Since the onset of the financial crisis in 2008, central banks around the world have been relying on a new trick: forward guidance. The Federal Reserve, the Bank of Japan, the Bank of England, the European Central Bank and the Bank of Canada have all started providing the public with some form of guidance about future policy rates, through either qualitative arguments (e.g., to keep rates steady as long as inflation expectations remain well anchored), quantitative targets (e.g., as long as the unemployment rate remains above 6.5 per cent), or even by referencing specific economic developments.
This relatively new approach to central banking (the Bank of Japan actually started using it in the late 1990s, when it promised to leave rates at zero "until deflationary concerns subside") was truly useful coming through the Great Recession, as it helped make policy intentions clearer in a rather uncertain economic environment.
As central banks pushed their leading rates lower and lower, they one by one started hitting the zero lower bound (ZLB). This meant that they could no longer use their main policy tool to further ease monetary conditions and get businesses to invest and hire again as well as households to borrow and spend.
When the ZLB is reached, new tools are needed. Of course, the biggest one to come out of the bag was quantitative easing, or "QE," where the central bank prints new money to buy assets on the secondary market as a way of pushing longer maturity rates lower. This tool was used by each of the main central banks listed above, except for the Bank of Canada.
Our central bank did follow suit in resorting to forward guidance as a way to push rates in the direction it wished along the yield curve, but while mostly every other major central bank vowed to keep rates lower for longer, the Bank of Canada did just the opposite. Under Mark Carney, as the bank was mostly concerned by booming household debt and rising housing prices, the guidance was to the upside, with the bank repeatedly stating that rates could be going up at any time. The Bank of Canada's guidance has since shifted to neutral, then negative, following Stephen Poloz's arrival at the helm. Indeed, the bank was quick to warn that the next move might be a rate cut, as weak global growth was delaying the pickup in exports and inflation remained persistently below target.
The dark side of forward guidance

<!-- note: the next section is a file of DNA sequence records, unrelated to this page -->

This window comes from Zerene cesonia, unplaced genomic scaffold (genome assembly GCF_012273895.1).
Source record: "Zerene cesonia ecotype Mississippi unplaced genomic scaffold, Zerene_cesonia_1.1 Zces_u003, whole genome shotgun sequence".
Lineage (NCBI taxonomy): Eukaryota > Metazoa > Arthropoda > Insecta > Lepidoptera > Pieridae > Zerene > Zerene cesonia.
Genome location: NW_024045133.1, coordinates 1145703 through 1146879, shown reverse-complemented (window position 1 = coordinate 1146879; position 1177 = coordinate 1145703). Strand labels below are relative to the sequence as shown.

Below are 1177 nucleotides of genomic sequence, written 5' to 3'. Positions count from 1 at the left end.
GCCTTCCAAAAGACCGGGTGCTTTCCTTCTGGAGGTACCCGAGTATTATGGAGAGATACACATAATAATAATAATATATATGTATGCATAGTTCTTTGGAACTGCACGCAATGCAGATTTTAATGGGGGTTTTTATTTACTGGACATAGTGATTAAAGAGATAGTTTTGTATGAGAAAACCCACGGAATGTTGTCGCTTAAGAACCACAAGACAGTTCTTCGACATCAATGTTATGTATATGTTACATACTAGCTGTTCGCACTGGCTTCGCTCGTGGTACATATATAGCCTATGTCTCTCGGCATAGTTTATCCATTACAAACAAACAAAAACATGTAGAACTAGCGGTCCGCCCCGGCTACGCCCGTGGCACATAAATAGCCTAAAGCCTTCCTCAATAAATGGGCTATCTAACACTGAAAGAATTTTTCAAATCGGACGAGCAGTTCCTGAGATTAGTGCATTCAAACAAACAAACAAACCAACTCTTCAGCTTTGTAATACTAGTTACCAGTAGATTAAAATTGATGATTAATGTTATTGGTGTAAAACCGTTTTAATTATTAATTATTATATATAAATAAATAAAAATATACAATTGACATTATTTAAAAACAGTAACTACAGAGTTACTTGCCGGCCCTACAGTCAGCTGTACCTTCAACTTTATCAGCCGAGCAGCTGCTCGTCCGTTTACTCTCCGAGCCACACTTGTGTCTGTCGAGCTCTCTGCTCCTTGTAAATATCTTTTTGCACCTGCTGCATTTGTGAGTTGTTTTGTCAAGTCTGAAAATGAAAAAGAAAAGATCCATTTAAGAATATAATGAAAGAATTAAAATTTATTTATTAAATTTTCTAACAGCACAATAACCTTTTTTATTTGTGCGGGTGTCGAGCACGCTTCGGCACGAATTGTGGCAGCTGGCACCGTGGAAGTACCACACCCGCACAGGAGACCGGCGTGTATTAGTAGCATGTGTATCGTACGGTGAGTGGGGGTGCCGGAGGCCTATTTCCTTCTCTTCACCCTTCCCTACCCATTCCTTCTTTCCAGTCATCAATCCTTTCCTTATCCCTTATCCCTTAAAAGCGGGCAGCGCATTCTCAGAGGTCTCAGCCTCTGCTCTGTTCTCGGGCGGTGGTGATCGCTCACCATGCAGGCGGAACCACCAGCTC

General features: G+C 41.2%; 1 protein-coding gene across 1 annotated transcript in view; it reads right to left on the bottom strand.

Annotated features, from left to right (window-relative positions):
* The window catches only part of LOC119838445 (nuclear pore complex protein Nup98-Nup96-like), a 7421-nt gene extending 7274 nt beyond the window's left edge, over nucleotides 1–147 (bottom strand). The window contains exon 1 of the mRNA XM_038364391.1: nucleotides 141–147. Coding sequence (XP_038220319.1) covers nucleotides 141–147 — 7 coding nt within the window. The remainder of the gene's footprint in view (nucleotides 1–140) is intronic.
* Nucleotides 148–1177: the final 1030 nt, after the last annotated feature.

As we get further into the business cycle and the weight of the ZLB is becoming less of a constraint, forward guidance should be phased out for a few reasons.
First, in the U.S., there is a case to be made about how wrong it is that the bond and stock markets are hanging on the withdrawal of one or a few words from the statement put out every six weeks by the Fed. Not only does it create considerable uncertainty on the markets (which is in fact the exact opposite of what this policy intended to achieve), but it also keeps the market's focus on a single aspect of the global picture instead of the overall balance of risks.
We should also not neglect that when the path looks like it has already been traced, it gets harder and harder for central bankers to adapt their guidance as the economy evolves. As Mr. Poloz put it last October: "The problem with having given the ultimate conclusion is it's very difficult to unwind it. You end up explaining every little detail in order to maintain it."
Second, and most importantly, it leads to excessive risk-taking as markets become numbed by their expectations that the punch bowl will remain on the table all night and that it is safe to reach for yield in risky asset classes such as high-yield bonds. It is not desirable for markets to make one-way bets –we had a good example in the previous decade when everyone was betting on ever-expanding housing prices south of the border. Artificially low volatility creates a false sense of security, sowing the seeds of significant turbulence when the economy ends up taking an unexpected turn, or even simply when guidance shifts.
The Bank of Canada has been emphasizing these points since last fall, and we agree: forward guidance 1) has run its course, and 2) is now causing more harm than good. Markets need some volatility to operate correctly and to ensure that excessive risk-taking does not become the norm. You know that something is off when the mere possible exclusion of the word "patient" on a statement from the U.S. Fed's policy-making committee becomes the most important market mover across the globe. The return to more general language from global central banks would be a step forward in ensuring that the current long-winded bull market in bonds doesn't wind up in a catastrophe.
Clément Gignac is senior vice-president and chief economist at Industrial Alliance Insurance and Financial Services Inc., vice-chairman of the World Economic Forum Council on Competitiveness and a former cabinet minister in the Quebec government. This article was written in collaboration with Sébastien McMahon, economist, Industrial Alliance.